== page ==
Review: Bioshock Infinite


God only knows what I’d be without you…

Before we get going, I must admit that over the last couple of years I haven’t had the time, or the money to splash out on every big title release. If I’m going to invest anything from 12-50 hours on a game, then I don’t want to feel like I’m wasting my time, or slogging my way through a story which I don’t care about, with characters that are less engaging than a Mii avatar. But with the return of the Bioshock series, there was never any doubt that I’d be picking this up, and within 10 minutes of playing, it all came flooding back…

Or did it? On the surface it doesn’t seem to follow the mould of Bioshock. No Rapture, no confined spaces, and the dark dreariness is replaced with saturation all round. This time the story takes place on the floating city of Colombia, which was built to spread the word of the American dream. You take up the role of Booker Dewitt, an ex Pinkerton, and now private investigator who has been given the job of bringing a girl back from Columbia, and wiping away his debt. Seems simple enough.

But of course it never is, or at least, never should be, and the story gathers momentum at just the right pace before turning everything on its head, shaking you about, putting you back down again, and telling you to get on your way. The introduction of Elizabeth is perfect, and its credit to Ken Lavine and his design team that she is so appealing, aesthetically and vocally. You want to spend time with this character, and rather than be a hindrance as some secondary characters are, Elizabeth always feels like she belongs there with you. In fact, she is often helping you out by throwing medical kits, ammo, salts etc. when you’re running low. She is a great addition to say the least, and if you don’t believe me, look at some of the marriage proposals on Twitter.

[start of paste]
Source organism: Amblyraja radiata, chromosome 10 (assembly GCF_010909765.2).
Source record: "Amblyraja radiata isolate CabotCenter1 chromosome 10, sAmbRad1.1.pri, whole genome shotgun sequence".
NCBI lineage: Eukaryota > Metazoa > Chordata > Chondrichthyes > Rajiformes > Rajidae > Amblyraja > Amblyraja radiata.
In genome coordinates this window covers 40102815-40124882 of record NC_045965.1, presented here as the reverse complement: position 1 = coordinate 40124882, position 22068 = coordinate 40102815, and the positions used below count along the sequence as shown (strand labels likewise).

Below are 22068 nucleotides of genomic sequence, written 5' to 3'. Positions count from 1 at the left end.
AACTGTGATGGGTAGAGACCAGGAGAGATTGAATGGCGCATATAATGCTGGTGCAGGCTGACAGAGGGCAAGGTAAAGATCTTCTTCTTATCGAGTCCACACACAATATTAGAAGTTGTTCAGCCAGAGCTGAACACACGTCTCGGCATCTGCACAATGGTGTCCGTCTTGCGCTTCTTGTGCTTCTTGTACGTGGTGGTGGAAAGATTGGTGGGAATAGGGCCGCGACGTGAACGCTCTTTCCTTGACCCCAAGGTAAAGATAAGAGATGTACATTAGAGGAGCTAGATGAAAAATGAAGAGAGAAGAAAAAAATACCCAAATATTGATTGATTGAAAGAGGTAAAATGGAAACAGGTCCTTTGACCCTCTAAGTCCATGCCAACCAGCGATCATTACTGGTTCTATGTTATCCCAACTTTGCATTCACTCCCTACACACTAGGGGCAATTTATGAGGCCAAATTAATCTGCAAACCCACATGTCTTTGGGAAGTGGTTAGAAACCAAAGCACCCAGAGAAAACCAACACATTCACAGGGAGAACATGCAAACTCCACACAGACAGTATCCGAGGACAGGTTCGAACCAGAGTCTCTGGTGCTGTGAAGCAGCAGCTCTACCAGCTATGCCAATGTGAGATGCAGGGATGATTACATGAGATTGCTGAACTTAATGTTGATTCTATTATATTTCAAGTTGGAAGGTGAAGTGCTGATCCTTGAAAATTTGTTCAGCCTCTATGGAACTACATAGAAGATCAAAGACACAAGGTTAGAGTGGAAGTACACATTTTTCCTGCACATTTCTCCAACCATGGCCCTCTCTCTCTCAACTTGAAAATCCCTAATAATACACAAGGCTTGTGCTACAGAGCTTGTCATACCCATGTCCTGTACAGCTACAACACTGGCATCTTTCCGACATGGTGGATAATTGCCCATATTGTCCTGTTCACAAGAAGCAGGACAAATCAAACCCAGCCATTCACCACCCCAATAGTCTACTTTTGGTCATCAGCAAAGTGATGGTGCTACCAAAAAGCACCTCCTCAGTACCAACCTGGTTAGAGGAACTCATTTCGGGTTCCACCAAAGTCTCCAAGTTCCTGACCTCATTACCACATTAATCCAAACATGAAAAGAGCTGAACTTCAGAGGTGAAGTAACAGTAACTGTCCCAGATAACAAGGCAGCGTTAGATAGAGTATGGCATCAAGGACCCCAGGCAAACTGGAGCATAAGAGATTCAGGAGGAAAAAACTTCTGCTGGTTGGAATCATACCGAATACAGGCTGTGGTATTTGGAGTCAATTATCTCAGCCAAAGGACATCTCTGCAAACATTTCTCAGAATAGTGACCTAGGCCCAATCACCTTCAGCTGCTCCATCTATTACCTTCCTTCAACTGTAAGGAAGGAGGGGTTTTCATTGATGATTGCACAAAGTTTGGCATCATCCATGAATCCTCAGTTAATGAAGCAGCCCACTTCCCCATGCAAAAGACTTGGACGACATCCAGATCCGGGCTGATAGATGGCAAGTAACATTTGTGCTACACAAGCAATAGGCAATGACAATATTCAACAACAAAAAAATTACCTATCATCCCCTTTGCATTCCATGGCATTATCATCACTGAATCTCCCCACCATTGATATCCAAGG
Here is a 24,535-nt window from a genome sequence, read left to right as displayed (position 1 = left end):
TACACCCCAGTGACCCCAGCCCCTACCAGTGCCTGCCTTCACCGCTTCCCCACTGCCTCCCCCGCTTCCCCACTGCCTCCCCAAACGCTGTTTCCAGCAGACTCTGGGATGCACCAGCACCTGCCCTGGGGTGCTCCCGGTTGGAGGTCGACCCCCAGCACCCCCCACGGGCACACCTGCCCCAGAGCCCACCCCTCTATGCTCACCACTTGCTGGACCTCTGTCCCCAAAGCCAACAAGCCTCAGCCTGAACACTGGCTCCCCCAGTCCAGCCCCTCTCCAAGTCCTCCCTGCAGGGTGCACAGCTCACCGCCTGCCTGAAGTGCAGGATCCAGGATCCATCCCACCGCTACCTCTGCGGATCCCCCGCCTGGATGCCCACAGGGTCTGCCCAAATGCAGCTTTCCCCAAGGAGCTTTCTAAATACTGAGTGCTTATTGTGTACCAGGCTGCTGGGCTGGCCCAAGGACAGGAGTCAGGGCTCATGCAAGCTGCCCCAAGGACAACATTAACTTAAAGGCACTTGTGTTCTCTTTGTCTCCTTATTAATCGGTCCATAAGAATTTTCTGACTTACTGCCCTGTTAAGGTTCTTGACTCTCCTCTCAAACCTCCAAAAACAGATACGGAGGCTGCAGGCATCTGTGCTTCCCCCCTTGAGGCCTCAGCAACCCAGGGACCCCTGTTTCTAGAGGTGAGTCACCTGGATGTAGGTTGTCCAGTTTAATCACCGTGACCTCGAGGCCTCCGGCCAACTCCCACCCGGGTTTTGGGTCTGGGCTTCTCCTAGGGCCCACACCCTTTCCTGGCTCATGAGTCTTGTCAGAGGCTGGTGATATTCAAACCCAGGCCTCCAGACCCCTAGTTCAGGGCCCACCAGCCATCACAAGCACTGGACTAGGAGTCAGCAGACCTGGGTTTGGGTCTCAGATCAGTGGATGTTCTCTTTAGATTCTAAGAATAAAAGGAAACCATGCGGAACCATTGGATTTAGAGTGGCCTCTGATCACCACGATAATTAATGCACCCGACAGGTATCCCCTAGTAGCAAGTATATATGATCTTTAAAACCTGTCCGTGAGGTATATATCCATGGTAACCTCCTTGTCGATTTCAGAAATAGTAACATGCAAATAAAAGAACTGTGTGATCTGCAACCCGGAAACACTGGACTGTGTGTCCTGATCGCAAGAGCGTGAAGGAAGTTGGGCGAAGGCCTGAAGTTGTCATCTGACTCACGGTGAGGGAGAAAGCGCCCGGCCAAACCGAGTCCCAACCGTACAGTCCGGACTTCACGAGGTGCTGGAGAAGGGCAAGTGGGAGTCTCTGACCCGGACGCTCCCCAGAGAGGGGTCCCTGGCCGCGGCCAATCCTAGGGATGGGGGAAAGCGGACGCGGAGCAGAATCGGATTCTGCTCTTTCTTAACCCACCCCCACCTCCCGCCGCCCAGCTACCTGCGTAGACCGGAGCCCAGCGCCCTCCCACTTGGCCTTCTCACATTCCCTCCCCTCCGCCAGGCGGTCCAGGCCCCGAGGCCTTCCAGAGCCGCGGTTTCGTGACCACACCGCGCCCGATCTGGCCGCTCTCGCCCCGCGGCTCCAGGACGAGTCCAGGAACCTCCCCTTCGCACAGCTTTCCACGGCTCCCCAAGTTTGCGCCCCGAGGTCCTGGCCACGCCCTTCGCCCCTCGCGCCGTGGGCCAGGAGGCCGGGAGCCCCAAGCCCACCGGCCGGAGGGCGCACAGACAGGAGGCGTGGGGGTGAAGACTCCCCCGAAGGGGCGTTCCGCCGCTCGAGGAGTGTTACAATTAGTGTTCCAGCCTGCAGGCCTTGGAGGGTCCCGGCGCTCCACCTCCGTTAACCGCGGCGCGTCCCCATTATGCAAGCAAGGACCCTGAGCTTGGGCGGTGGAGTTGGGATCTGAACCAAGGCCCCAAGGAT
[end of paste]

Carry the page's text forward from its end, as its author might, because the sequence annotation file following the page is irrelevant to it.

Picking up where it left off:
The gameplay has moved away slightly from the previous Bioshock’s, and Infinte feels more like a standard shooter. That’s not to say it’s a bad thing, and with the Skyhook, Booker’s melee weapon, and transport all wrapped up in one, you can change the dimension of a fight in an instant. One moment you’re desperately taking cover, the next you’re speeding through the sky on a make shift rollercoaster while firing at enemies. It’s great fun, but it perhaps could have been pushed even further, and used more often. The plasmids of Bioshock 1 and 2 are replaced with Vigor’s, which essentially do the same trick. They never feel quite as fun as they did in the originals, though, but are handy nonetheless. Another small gripe is on Xbox and PS3, you can only carry two weapons at a time, which obviously doesn’t happen on PC, and when changing Vigor’s, it sometimes feel like a break in the action. These are minor things, however, and don’t really detract from what is a great FPS. The hacking mini games are missing in Infinite, but for me, it’s not a departure I miss. Instead, Elizabeth will unlock doors and safes for you, providing you’ve found enough lockpicks on your travels.

Visually, this game pushes the current gen consoles to the limit, and if anything, a little too far. Some of the textures on PS3 I noticed were a little messy, as the developers fought to make this look as beautiful as possible. It kind of made me want to have played this on PC, which from what I’ve seen, looks incredible. That’s not to say it doesn’t look like fantastic on the console, mind. I have heard that it looks a tad better on PS3 than Xbox, so if you have the choice, it may be worth picking it up on that. The research that has gone into creating a believable city is amazing. Rapture was one of the most atmospheric settings in any game, and Columbia carries on this trend. The game is set in 1912, some 50 years prior to the original, but the technology is still decades ahead of its time. The developers have pulled out all the stops with the design. It has a feeling of Atlantic City in its heyday, with boardwalks, beaches and a good old fashioned funfair, complete with a few mini games. The locations never feel stale, and there is always something on offer, even in the few sections of the game where you revisit the same locations. You really feel like the city is alive, and if you take your time soaking up all the city has to offer, you’ll immerse yourself even deeper in this world, and add a couple of hours of gameplay to boot. It’s fantastic how the mood can change so drastically in just a few seconds, by changing the lighting and setting. For my money, I enjoyed the setting of Columbia more than Rapture. It has more life, more believability, and more surprises.

I could talk about this game forever, and plan to, but probably not here, as I’ll spoil it all for you. This game isn’t quite perfect, but to me, it is so, so close to it. If you’re a fan of a gaming, and don’t play this, you’re missing out on one of the best, if not the best game on this console generation. I don’t think I’ll play a game that will come close to this for a long time.

Cartoon Robinson


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